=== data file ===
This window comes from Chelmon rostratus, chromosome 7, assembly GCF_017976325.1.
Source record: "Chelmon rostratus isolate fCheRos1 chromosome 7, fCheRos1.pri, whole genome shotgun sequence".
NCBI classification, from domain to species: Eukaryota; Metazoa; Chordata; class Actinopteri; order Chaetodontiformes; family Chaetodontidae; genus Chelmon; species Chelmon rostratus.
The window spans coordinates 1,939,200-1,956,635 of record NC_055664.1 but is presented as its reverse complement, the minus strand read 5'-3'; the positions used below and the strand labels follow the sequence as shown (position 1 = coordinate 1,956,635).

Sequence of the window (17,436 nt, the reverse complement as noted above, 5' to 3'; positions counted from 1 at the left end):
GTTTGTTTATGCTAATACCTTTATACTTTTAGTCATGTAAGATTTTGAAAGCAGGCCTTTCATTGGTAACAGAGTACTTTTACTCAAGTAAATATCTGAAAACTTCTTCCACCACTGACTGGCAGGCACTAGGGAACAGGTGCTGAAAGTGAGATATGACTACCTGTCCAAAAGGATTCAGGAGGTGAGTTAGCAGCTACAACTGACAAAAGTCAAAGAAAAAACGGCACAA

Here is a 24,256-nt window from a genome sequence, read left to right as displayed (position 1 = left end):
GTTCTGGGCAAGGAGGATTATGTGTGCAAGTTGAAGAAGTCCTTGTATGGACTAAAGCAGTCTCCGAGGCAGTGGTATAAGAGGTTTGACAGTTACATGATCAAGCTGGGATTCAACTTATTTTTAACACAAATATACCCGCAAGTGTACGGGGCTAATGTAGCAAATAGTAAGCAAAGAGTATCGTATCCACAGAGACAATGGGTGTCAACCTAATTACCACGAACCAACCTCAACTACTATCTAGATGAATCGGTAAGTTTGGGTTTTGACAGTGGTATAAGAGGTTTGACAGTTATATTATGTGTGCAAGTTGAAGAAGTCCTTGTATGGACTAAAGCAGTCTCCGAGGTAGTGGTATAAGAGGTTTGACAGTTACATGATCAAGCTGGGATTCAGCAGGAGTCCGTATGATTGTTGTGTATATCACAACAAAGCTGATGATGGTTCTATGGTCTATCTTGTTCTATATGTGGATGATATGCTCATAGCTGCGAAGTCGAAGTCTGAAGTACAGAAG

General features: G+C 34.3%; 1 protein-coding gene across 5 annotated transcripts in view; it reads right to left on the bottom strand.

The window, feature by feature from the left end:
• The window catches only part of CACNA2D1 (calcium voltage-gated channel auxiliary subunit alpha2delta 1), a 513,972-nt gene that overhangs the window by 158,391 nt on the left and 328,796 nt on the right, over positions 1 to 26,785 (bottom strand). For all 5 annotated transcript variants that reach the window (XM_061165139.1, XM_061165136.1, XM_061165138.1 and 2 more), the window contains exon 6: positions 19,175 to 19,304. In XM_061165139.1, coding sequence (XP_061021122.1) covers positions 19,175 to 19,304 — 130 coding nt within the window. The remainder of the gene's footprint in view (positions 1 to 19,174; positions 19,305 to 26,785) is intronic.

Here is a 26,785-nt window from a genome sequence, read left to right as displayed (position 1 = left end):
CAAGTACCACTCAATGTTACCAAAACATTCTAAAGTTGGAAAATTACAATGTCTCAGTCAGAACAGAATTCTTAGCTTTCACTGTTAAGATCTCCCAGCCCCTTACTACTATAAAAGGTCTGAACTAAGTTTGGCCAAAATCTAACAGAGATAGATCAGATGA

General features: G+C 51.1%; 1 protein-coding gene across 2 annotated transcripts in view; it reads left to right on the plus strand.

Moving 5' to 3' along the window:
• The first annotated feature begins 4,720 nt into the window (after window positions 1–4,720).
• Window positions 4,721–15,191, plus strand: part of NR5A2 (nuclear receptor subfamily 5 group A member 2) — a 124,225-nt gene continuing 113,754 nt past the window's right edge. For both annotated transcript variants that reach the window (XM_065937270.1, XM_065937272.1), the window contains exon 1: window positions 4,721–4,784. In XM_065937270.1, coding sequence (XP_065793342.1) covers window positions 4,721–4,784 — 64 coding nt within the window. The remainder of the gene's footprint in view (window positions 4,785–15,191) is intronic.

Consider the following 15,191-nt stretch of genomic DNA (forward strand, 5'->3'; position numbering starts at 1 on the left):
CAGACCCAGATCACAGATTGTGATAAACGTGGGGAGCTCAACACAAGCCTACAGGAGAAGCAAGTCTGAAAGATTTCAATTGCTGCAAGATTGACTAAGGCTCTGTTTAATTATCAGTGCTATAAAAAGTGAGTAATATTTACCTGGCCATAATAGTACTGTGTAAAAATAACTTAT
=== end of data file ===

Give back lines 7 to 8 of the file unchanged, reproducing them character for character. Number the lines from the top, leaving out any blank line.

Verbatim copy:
Here is a 24,256-nt window from a genome sequence, read left to right as displayed (position 1 = left end):
GTTCTGGGCAAGGAGGATTATGTGTGCAAGTTGAAGAAGTCCTTGTATGGACTAAAGCAGTCTCCGAGGCAGTGGTATAAGAGGTTTGACAGTTACATGATCAAGCTGGGATTCAACTTATTTTTAACACAAATATACCCGCAAGTGTACGGGGCTAATGTAGCAAATAGTAAGCAAAGAGTATCGTATCCACAGAGACAATGGGTGTCAACCTAATTACCACGAACCAACCTCAACTACTATCTAGATGAATCGGTAAGTTTGGGTTTTGACAGTGGTATAAGAGGTTTGACAGTTATATTATGTGTGCAAGTTGAAGAAGTCCTTGTATGGACTAAAGCAGTCTCCGAGGTAGTGGTATAAGAGGTTTGACAGTTACATGATCAAGCTGGGATTCAGCAGGAGTCCGTATGATTGTTGTGTATATCACAACAAAGCTGATGATGGTTCTATGGTCTATCTTGTTCTATATGTGGATGATATGCTCATAGCTGCGAAGTCGAAGTCTGAAGTACAGAAG